X is an anionic or dianionic ligand group having up to 60 atoms exclusive of the class of ligands that are cyclic, delocalized, π-bound ligand groups;

X′ independently each occurrence is a neutral Lewis base ligating compound having up to 20 atoms;

p is zero, 1 or 2, and is two less than the formal oxidation state of M, when X is an anionic ligand; when X is a dianionic ligand group, p is 1; and

q is zero, 1 or 2.

Another class of preferred metal complexes for use in the present invention corresponding to the formula:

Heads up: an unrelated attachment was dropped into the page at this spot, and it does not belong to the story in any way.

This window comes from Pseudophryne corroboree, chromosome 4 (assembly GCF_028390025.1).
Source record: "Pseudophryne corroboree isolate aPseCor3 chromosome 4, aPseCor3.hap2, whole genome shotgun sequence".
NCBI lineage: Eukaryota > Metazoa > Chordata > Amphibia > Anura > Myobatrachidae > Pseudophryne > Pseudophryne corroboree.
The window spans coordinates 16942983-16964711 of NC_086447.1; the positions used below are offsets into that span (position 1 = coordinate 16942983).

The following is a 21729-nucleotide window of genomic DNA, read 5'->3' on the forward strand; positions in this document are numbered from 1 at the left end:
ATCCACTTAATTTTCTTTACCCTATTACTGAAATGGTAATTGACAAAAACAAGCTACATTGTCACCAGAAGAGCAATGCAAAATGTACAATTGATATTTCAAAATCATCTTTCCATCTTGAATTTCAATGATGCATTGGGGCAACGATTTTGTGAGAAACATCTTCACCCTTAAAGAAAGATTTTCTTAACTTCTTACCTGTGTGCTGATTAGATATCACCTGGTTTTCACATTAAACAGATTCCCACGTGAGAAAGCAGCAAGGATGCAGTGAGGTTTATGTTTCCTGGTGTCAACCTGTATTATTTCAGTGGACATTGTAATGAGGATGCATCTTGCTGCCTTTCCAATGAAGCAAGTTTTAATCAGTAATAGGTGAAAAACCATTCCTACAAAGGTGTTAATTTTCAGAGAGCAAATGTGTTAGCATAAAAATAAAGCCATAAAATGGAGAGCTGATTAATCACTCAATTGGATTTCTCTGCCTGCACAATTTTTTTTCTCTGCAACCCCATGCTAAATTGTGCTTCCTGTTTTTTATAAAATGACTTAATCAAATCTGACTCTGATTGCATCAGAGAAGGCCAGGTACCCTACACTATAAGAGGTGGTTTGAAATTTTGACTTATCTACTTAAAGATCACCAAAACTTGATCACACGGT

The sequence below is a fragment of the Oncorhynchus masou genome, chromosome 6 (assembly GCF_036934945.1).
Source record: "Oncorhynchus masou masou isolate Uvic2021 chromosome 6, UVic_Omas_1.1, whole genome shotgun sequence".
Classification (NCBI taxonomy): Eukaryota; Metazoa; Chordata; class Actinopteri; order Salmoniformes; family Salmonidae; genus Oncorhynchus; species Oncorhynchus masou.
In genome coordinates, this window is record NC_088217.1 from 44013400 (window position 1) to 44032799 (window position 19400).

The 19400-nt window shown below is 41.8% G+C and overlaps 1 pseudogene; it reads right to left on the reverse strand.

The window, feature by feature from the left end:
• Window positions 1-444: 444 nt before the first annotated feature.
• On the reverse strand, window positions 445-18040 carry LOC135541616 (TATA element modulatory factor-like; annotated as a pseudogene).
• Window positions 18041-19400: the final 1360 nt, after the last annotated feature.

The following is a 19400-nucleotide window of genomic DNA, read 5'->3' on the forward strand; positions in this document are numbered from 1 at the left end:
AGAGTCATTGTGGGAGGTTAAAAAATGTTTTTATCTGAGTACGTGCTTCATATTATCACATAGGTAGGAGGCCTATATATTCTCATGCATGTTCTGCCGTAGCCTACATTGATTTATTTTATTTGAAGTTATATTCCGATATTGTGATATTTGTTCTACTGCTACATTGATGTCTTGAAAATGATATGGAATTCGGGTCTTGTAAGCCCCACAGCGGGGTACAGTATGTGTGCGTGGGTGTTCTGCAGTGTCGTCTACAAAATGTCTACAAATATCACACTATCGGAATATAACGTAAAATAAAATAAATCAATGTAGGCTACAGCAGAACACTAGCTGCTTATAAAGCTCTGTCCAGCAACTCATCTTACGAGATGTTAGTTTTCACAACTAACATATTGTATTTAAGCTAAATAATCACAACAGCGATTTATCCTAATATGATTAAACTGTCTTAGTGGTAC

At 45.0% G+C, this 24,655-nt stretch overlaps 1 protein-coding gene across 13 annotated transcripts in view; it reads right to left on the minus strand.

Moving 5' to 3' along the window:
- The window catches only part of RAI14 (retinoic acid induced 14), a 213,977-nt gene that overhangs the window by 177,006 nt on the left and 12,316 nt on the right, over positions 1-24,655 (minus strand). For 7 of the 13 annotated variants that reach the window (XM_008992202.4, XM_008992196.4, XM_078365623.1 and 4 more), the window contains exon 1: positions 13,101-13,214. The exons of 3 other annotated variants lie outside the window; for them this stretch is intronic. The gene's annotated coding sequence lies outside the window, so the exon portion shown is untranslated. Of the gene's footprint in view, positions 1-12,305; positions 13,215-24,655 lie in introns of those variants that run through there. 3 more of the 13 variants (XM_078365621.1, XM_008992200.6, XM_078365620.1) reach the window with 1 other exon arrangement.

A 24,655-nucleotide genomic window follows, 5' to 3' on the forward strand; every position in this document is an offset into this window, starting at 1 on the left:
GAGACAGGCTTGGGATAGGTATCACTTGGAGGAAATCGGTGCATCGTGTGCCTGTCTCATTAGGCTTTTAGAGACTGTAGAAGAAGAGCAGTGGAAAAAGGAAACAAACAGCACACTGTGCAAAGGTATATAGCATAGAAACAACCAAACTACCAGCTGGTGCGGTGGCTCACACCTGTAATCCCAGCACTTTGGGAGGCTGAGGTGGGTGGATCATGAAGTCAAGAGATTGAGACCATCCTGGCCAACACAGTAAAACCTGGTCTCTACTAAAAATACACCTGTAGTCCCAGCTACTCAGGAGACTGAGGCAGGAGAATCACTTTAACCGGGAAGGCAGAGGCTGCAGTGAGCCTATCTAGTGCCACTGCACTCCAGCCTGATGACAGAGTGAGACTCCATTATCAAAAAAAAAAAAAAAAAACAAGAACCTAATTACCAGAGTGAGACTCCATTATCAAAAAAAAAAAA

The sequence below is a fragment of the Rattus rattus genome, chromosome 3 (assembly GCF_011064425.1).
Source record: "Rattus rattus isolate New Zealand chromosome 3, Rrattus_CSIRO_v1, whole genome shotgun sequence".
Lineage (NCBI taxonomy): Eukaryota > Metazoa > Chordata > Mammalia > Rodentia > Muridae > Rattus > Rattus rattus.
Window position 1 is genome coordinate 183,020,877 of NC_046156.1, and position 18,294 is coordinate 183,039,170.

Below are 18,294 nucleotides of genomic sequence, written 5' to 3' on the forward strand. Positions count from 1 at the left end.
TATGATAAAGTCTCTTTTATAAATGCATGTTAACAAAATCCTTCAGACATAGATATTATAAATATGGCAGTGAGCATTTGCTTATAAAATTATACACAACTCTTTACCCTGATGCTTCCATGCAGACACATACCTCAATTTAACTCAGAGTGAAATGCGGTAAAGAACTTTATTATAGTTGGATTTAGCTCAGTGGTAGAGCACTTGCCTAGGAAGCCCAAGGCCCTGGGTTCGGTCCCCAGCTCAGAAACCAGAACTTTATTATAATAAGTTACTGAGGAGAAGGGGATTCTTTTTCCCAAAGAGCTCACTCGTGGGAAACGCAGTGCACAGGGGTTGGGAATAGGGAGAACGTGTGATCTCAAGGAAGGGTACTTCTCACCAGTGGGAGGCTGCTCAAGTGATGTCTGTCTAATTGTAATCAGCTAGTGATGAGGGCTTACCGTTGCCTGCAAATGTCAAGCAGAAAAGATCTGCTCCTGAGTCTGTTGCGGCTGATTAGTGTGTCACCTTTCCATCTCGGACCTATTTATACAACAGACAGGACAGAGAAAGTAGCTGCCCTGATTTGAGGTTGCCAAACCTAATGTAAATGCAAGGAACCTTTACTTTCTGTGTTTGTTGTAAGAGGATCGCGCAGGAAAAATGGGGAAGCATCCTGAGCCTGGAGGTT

where M is a metal from one of Groups is 3 to 13 of the Periodic Table of the Elements, the lanthanides or actinides, which is in the +2, +3 or +4 formal oxidation state and which is π-bonded to one cyclopentadienyl group (Cp) which is a cyclic, delocalized, π-bound ligand group having 5 substituents: (RA)j—T where j is zero, 1 or 2, where RA, RB, RC and RD are R groups: and where

T is a heteroatom which is covalently bonded to the Cp ring, and to RA when j is 1 or 2, and when j is 0, T is F, Cl, Br, or I; when j is 1, T is O or S, or N or P and RA has a double bond to T; when j is 2, T is N or P; and where